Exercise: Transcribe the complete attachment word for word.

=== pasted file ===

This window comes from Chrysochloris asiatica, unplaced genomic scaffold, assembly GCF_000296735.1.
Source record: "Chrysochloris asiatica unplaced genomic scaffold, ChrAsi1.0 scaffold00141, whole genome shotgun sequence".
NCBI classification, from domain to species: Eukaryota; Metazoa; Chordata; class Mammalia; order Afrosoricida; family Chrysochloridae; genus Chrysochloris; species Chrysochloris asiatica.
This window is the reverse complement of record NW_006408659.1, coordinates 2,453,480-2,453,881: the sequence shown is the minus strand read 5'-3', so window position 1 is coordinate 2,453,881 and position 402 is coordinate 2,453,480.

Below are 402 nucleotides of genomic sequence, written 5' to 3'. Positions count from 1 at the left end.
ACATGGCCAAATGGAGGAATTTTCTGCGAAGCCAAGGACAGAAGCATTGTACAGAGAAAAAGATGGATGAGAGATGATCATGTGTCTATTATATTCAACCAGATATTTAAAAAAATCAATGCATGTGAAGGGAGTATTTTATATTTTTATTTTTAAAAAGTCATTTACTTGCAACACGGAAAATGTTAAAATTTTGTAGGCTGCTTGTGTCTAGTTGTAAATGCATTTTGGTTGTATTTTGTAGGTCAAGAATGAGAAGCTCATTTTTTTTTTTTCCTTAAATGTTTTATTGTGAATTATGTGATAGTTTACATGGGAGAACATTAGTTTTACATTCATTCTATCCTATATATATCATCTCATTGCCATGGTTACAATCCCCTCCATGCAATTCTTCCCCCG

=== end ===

This window comes from Chrysochloris asiatica, unplaced genomic scaffold, assembly GCF_000296735.1.
Source record: "Chrysochloris asiatica unplaced genomic scaffold, ChrAsi1.0 scaffold00141, whole genome shotgun sequence".
NCBI classification, from domain to species: Eukaryota; Metazoa; Chordata; class Mammalia; order Afrosoricida; family Chrysochloridae; genus Chrysochloris; species Chrysochloris asiatica.
This window is the reverse complement of record NW_006408659.1, coordinates 2,453,480-2,453,881: the sequence shown is the minus strand read 5'-3', so window position 1 is coordinate 2,453,881 and position 402 is coordinate 2,453,480.

Below are 402 nucleotides of genomic sequence, written 5' to 3'. Positions count from 1 at the left end.
ACATGGCCAAATGGAGGAATTTTCTGCGAAGCCAAGGACAGAAGCATTGTACAGAGAAAAAGATGGATGAGAGATGATCATGTGTCTATTATATTCAACCAGATATTTAAAAAAATCAATGCATGTGAAGGGAGTATTTTATATTTTTATTTTTAAAAAGTCATTTACTTGCAACACGGAAAATGTTAAAATTTTGTAGGCTGCTTGTGTCTAGTTGTAAATGCATTTTGGTTGTATTTTGTAGGTCAAGAATGAGAAGCTCATTTTTTTTTTTTCCTTAAATGTTTTATTGTGAATTATGTGATAGTTTACATGGGAGAACATTAGTTTTACATTCATTCTATCCTATATATATCATCTCATTGCCATGGTTACAATCCCCTCCATGCAATTCTTCCCCCG